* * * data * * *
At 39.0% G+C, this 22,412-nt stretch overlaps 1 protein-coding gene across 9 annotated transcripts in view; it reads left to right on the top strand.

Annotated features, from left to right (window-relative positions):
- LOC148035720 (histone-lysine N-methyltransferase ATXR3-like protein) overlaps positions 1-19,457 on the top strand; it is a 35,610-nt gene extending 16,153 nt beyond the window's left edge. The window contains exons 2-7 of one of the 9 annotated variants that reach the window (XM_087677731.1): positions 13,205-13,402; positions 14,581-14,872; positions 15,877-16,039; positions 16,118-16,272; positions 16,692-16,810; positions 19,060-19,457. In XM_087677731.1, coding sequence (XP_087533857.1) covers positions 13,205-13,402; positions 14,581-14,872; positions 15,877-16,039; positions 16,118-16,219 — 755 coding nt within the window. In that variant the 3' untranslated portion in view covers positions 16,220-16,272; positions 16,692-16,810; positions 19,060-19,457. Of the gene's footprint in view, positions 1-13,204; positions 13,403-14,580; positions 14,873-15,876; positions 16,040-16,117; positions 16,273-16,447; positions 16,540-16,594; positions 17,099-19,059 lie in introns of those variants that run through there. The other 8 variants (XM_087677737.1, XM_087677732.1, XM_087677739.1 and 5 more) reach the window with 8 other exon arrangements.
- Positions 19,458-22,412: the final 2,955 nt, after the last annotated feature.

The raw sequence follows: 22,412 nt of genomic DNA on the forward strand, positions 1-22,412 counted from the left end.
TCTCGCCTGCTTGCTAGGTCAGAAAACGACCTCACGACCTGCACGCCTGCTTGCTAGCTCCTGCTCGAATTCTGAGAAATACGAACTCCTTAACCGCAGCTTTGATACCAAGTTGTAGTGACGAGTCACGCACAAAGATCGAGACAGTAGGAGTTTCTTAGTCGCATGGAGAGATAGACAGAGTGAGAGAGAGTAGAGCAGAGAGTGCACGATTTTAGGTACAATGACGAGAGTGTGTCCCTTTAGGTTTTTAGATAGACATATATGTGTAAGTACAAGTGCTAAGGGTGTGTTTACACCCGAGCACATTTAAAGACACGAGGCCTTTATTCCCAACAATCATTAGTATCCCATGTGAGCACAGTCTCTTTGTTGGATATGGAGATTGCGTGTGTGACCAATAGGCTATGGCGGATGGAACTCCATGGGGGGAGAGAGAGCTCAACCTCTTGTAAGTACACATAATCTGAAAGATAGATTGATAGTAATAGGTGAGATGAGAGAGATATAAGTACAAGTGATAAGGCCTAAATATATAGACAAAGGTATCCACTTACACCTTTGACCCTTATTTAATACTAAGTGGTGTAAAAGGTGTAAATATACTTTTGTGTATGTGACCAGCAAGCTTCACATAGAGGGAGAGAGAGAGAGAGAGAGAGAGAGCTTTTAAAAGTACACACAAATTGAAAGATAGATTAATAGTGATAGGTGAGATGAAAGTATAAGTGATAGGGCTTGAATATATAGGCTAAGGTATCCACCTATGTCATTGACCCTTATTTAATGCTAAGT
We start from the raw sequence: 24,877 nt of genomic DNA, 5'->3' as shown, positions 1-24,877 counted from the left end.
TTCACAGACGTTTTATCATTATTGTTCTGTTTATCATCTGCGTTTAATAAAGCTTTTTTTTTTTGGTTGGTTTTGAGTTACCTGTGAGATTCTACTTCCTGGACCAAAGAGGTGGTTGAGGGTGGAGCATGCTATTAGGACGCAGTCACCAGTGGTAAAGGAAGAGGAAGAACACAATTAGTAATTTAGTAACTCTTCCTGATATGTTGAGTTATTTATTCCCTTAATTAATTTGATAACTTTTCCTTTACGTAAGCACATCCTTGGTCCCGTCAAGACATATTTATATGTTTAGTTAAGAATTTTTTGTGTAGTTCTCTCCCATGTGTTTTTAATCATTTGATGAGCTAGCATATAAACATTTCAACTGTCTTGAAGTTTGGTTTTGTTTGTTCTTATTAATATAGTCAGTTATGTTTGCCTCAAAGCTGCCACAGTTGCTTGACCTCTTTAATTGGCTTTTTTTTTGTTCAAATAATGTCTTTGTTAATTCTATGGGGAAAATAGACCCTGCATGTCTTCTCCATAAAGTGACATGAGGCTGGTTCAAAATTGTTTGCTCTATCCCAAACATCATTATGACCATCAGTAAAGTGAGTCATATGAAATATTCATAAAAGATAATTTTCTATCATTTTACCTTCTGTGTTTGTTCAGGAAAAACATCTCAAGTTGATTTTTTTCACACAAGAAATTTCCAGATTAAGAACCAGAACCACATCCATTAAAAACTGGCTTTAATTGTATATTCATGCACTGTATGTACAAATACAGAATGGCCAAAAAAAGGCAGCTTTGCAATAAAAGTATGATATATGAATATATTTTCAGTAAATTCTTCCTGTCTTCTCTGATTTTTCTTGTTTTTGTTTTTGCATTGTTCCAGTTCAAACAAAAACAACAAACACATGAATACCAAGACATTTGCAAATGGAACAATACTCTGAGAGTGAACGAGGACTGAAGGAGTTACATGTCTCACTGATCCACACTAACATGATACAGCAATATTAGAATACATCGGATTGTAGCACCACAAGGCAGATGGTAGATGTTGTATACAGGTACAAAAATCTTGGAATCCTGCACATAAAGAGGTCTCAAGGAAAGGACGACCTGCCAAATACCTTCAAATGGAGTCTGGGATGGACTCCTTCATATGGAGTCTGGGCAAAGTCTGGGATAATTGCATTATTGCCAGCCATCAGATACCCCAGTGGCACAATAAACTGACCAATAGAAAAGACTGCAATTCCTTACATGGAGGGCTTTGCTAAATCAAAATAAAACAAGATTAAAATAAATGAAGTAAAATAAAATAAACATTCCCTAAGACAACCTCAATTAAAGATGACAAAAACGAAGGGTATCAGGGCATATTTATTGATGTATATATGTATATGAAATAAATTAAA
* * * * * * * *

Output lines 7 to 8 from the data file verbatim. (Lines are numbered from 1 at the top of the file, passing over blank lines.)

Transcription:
We start from the raw sequence: 24,877 nt of genomic DNA, 5'->3' as shown, positions 1-24,877 counted from the left end.
TTCACAGACGTTTTATCATTATTGTTCTGTTTATCATCTGCGTTTAATAAAGCTTTTTTTTTTTGGTTGGTTTTGAGTTACCTGTGAGATTCTACTTCCTGGACCAAAGAGGTGGTTGAGGGTGGAGCATGCTATTAGGACGCAGTCACCAGTGGTAAAGGAAGAGGAAGAACACAATTAGTAATTTAGTAACTCTTCCTGATATGTTGAGTTATTTATTCCCTTAATTAATTTGATAACTTTTCCTTTACGTAAGCACATCCTTGGTCCCGTCAAGACATATTTATATGTTTAGTTAAGAATTTTTTGTGTAGTTCTCTCCCATGTGTTTTTAATCATTTGATGAGCTAGCATATAAACATTTCAACTGTCTTGAAGTTTGGTTTTGTTTGTTCTTATTAATATAGTCAGTTATGTTTGCCTCAAAGCTGCCACAGTTGCTTGACCTCTTTAATTGGCTTTTTTTTTGTTCAAATAATGTCTTTGTTAATTCTATGGGGAAAATAGACCCTGCATGTCTTCTCCATAAAGTGACATGAGGCTGGTTCAAAATTGTTTGCTCTATCCCAAACATCATTATGACCATCAGTAAAGTGAGTCATATGAAATATTCATAAAAGATAATTTTCTATCATTTTACCTTCTGTGTTTGTTCAGGAAAAACATCTCAAGTTGATTTTTTTCACACAAGAAATTTCCAGATTAAGAACCAGAACCACATCCATTAAAAACTGGCTTTAATTGTATATTCATGCACTGTATGTACAAATACAGAATGGCCAAAAAAAGGCAGCTTTGCAATAAAAGTATGATATATGAATATATTTTCAGTAAATTCTTCCTGTCTTCTCTGATTTTTCTTGTTTTTGTTTTTGCATTGTTCCAGTTCAAACAAAAACAACAAACACATGAATACCAAGACATTTGCAAATGGAACAATACTCTGAGAGTGAACGAGGACTGAAGGAGTTACATGTCTCACTGATCCACACTAACATGATACAGCAATATTAGAATACATCGGATTGTAGCACCACAAGGCAGATGGTAGATGTTGTATACAGGTACAAAAATCTTGGAATCCTGCACATAAAGAGGTCTCAAGGAAAGGACGACCTGCCAAATACCTTCAAATGGAGTCTGGGATGGACTCCTTCATATGGAGTCTGGGCAAAGTCTGGGATAATTGCATTATTGCCAGCCATCAGATACCCCAGTGGCACAATAAACTGACCAATAGAAAAGACTGCAATTCCTTACATGGAGGGCTTTGCTAAATCAAAATAAAACAAGATTAAAATAAATGAAGTAAAATAAAATAAACATTCCCTAAGACAACCTCAATTAAAGATGACAAAAACGAAGGGTATCAGGGCATATTTATTGATGTATATATGTATATGAAATAAATTAAA